INTERVIEW: Dassault Group has an India software services unit offering defence MSMEs a digital ‘trial room’ where they can test their products to bag more contracts
- The Indian government has started to give defence procurement contracts to micro, small and medium enterprises (MSMEs).
- Dassault Group's software services subsidiary called Dassault Systemes, which already works with companies like NASA, Airbus and Boeing, sees this as an opportunity to enable these MSMEs to deliver on these contracts.
- It is currently in early talks to set up a ‘common shared infrastructure model’ with state governments — like Uttar Pradesh and Tamil Nadu — where MSMEs can design, test and start rolling out technology-enabled defence products.
AdvertisementEveryone in India knows that French fighter jet maker Dassault Aviation clinched the deal with India to deliver Rafale, despite all the controversies surrounding it. But, did you know that its parent company, the Dassault Group, has a subsidiary that provides engineering software, much like Microsoft and Oracle — and has an office in India?
The software offshoot, Dassault Systemes, is looking to make roadways into the country by capitalising on the Modi administration’s push on Atma Nirbhar Bharat (Self Reliant India).
Under the massive reforms introduced last year, the Indian government is now handing out defence procurement contracts to micro, small and medium enterprises (MSMEs) to boost domestic defence manufacturing.
“The Ministry of Defence (MoD) has planned to invest about 63% of the outlay for 2021-22 — about ₹70,221 crore — on domestic procurement. This increase will have a positive impact on enhanced domestic procurement, having a multiplier effect on our industries, including MSMEs and startups,” said Defence Minister Rajnath Singh during a webinar on February 22. A ‘Fund of Funds’ worth ₹10,000 crore has been specifically created for startups and MSMEs.
Source: Various reports
|Company||Defence procurement contract||Item|
|ideaForge||₹ 145 crore||Unmanned aerial vehicles for high altitude areas|
|Bharat Forge||₹178 crore||Kalyani M4 vehicles|
|OshoCorp Global||₹ 1,325 crore||Develop and supply auxiliary power units (APUs) for T-72 and T-90 main battle tanks|
|Alpha Design Technologies||₹ 590 crore||Digitise Pechora missile and radar systems|
Dassault Systemes wants to capitalise on this opportunity by introducing what they call a ‘common shared infrastructure model’, which essentially an innovation centre. It is currently in early talks with state governments looking to set up defence industrial corridors. Namely, Uttar Pradesh and Tamil Nadu as identified by India’s Finance Minister Nirmala Sitharaman.
“We’re working with the government to create a ‘common shared infrastructure model’, where the government and Dassault Systemes will invest to create the model. MSMEs will leverage the model and the technologies that are hosted there, so that they also get elevated in the technology adoption scale,” Ravikiran Pothukuchi, the Director of Dassault Systemes told Business Insider in an exclusive interview.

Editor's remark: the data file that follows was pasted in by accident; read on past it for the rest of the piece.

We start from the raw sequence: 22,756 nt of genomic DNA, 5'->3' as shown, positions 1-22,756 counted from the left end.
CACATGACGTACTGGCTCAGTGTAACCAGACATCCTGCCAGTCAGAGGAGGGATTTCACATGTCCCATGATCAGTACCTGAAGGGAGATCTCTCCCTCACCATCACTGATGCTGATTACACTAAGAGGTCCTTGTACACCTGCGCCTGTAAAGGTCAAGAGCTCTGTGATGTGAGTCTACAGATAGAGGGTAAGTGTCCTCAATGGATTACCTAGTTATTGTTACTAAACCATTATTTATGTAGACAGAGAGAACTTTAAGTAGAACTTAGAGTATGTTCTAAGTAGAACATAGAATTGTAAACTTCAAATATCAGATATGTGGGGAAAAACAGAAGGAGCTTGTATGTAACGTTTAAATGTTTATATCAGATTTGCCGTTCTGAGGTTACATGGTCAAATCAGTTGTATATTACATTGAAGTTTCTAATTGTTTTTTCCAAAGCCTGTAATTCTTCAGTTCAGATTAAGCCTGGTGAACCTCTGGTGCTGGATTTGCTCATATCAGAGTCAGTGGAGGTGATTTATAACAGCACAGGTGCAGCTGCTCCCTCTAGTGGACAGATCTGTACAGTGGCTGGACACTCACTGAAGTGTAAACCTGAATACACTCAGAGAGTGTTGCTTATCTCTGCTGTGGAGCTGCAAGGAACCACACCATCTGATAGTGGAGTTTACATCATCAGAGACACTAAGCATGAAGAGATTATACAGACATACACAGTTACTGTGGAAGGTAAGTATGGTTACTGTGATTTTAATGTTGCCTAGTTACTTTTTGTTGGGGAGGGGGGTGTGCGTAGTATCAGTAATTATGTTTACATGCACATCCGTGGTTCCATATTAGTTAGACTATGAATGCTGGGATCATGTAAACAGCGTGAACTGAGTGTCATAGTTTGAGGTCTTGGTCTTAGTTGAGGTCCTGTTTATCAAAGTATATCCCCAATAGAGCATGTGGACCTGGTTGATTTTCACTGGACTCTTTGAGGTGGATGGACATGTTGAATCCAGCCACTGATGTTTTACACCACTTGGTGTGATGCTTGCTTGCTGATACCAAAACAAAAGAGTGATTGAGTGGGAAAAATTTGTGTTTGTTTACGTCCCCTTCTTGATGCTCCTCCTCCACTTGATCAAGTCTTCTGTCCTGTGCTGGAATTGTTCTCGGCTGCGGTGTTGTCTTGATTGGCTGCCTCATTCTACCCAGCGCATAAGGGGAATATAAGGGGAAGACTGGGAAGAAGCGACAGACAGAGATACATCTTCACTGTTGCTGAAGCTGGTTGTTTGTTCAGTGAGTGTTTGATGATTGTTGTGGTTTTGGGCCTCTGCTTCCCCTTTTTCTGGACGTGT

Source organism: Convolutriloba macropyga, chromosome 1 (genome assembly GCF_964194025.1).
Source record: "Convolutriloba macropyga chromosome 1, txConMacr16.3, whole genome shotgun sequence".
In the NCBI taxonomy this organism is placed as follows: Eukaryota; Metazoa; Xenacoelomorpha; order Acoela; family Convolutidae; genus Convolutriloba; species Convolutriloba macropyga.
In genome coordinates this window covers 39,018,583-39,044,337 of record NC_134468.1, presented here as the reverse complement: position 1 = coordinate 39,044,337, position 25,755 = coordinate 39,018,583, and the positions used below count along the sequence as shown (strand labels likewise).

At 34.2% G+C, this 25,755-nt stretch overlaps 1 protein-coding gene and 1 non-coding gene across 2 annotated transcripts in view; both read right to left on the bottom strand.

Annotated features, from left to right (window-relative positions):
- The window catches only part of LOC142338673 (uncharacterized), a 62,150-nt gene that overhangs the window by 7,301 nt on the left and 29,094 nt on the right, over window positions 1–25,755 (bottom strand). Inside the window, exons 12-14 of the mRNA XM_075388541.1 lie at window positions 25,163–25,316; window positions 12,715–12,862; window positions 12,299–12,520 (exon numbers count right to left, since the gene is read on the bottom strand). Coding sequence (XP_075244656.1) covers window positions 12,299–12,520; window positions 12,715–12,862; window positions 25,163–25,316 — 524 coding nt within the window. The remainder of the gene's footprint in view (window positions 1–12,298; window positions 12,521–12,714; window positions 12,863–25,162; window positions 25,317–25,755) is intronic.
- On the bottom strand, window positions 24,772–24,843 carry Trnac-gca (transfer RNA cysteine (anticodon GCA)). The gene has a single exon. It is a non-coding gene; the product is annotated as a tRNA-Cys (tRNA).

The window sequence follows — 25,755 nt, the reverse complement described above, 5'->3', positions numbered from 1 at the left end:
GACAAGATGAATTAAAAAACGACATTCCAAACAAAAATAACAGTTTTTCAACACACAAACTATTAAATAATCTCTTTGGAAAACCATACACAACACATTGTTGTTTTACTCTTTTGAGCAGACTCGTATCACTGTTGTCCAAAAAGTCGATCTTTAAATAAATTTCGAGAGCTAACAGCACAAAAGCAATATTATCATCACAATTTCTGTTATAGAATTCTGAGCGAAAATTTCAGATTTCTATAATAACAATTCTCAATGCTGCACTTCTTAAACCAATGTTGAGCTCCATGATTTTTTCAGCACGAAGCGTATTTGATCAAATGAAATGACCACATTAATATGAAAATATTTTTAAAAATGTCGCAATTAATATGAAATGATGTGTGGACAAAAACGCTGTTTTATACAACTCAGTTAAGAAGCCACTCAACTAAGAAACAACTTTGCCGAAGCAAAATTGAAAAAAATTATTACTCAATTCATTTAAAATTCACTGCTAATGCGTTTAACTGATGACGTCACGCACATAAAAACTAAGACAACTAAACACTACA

Dassault Systemes is already the second-largest player in the global market when it comes to computer-aided design (CAD) software after Siemens. This is basically the use of computers to help with the creation, modification, analysis and optimisation of a product.
Its clients include bigwigs like Boeing, Airbus, the National Aeronautics and Space Administration (NASA) and its sister company, Dassault Aviation. In India, its clients include Ashok Leyland, Suprajit — India’s largest cable maker — and drone manufacturer General Aeronautics.
Advertisement“What we realised is that the defence ecosystem of MSMEs [micro, small and medium enterprises] don't have the wavelength to invest in these technologies,” Ravikiran Pothukuchi, the director of Dassault Systemes told Business Insider in an exclusive interview.
What is a ‘common shared infrastructure model’?
A ‘common share infrastructure model’ is basically a stage where defence manufacturing companies and startups can come, toy with their ideas, and test their concepts — both in the virtual and physical world.
“[The companies] take back their learnings and industrialise at a mass scale in their operations set up,” explained Pothukuchi.”That’s the idea that we’re discussing locally as well. There are some governments that have shown interest.”
The French IT software services company already has a similar set up in the US state of Wichita in collaboration with the Wichita State University. The state of Wichita is the aerospace hub of the US, like Bengaluru.
“Initially, governments are helping them to adapt to these technologies and we’ll become relevant to them at a later date. That is an investment we’re making along with the government,” the IIM-Bengaluru graduate told Business Insider.
AdvertisementHe hopes that the project to roll out the model will take shape within the next few months.
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